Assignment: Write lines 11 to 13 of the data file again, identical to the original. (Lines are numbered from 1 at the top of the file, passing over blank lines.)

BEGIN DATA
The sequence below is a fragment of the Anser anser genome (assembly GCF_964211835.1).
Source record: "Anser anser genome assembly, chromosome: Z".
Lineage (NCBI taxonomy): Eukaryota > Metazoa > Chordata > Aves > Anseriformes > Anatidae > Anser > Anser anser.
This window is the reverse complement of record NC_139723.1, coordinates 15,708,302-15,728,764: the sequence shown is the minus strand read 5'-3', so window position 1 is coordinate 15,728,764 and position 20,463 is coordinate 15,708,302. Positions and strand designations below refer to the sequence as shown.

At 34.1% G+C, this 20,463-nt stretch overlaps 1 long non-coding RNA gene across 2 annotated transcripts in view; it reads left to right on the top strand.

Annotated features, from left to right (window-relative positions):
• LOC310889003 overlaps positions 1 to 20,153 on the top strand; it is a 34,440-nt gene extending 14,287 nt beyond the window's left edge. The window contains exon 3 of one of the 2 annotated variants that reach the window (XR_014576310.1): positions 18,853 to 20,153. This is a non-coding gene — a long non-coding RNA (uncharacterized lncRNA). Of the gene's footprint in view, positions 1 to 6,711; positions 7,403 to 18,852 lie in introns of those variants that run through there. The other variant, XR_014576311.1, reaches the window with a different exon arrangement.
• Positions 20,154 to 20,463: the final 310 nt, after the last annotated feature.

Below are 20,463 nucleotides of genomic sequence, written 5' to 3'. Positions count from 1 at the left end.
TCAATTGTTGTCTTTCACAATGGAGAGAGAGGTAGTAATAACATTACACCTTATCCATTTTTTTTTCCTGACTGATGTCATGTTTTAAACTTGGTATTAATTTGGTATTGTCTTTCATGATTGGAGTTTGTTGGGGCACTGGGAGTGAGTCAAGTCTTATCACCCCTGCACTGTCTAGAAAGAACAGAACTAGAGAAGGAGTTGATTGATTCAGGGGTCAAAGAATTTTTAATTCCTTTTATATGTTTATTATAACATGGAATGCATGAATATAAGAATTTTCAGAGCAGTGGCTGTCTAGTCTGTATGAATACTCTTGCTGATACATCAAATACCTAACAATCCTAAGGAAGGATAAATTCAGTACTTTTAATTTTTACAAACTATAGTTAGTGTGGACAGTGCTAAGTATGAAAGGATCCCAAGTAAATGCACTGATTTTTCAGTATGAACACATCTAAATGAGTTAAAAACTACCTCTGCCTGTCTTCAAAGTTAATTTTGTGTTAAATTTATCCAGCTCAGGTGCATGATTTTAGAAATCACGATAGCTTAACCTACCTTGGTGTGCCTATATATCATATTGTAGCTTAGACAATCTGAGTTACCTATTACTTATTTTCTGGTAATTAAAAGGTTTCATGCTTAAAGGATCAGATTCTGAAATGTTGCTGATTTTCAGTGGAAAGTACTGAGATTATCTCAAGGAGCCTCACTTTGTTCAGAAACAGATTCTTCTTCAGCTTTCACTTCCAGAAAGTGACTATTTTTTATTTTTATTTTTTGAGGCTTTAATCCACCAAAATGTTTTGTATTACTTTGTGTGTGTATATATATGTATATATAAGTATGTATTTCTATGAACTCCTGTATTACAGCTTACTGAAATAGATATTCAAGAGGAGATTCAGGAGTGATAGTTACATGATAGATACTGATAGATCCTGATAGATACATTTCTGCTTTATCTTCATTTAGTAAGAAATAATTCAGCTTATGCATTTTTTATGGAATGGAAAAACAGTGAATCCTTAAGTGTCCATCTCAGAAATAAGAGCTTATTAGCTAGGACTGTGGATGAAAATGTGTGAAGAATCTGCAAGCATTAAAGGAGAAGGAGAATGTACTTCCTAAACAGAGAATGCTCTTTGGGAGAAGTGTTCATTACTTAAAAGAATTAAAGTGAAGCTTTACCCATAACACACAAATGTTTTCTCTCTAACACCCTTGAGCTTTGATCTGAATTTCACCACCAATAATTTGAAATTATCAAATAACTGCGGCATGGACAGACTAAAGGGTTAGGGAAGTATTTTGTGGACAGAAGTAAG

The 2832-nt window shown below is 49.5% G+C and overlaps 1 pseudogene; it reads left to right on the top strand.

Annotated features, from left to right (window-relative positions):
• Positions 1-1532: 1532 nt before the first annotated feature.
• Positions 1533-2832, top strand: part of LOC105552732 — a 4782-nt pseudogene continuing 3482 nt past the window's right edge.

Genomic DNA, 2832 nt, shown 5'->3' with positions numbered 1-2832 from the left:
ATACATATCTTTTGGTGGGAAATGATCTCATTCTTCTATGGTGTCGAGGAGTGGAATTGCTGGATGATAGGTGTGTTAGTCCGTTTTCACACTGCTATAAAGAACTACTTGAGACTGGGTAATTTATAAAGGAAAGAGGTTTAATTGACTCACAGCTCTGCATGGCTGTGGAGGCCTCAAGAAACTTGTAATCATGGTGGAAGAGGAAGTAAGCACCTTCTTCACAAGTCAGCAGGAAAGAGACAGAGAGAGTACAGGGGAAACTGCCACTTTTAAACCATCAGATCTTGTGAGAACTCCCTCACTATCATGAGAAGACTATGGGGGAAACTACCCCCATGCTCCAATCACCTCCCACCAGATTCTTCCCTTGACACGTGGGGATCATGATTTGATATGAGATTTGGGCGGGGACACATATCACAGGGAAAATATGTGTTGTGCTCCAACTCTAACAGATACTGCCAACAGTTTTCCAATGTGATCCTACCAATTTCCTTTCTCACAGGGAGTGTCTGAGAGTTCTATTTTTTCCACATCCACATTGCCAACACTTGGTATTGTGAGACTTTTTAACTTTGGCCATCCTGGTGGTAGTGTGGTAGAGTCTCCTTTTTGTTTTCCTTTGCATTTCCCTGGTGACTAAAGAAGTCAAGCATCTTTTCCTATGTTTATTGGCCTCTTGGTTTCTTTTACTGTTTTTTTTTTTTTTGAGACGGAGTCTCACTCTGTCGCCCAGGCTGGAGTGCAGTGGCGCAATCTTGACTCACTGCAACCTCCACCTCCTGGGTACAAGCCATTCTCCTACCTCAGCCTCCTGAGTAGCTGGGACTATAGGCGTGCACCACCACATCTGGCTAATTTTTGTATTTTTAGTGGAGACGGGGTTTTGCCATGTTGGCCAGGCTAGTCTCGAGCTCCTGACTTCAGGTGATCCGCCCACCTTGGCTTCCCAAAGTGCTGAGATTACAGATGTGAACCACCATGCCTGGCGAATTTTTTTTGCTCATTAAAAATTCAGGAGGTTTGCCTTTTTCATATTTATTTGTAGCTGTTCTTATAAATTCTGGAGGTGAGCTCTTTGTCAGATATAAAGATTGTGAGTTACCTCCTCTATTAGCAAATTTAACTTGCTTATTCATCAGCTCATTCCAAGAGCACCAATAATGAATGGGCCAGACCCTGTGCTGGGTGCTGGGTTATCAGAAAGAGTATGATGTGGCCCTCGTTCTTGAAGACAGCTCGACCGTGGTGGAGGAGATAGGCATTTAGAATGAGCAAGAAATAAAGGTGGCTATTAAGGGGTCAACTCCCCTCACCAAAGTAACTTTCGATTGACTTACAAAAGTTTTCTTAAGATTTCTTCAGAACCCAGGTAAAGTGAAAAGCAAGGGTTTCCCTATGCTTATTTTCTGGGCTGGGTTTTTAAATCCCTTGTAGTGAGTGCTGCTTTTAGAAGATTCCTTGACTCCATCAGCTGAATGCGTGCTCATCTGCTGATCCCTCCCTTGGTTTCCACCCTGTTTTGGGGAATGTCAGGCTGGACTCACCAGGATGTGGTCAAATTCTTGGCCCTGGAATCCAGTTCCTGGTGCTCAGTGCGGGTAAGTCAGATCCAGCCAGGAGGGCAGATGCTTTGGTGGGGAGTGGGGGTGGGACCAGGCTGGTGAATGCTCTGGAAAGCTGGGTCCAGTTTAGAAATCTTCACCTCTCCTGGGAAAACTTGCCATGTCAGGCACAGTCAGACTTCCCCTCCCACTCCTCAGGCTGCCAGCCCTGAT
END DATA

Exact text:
The 2832-nt window shown below is 49.5% G+C and overlaps 1 pseudogene; it reads left to right on the top strand.

Annotated features, from left to right (window-relative positions):
• Positions 1-1532: 1532 nt before the first annotated feature.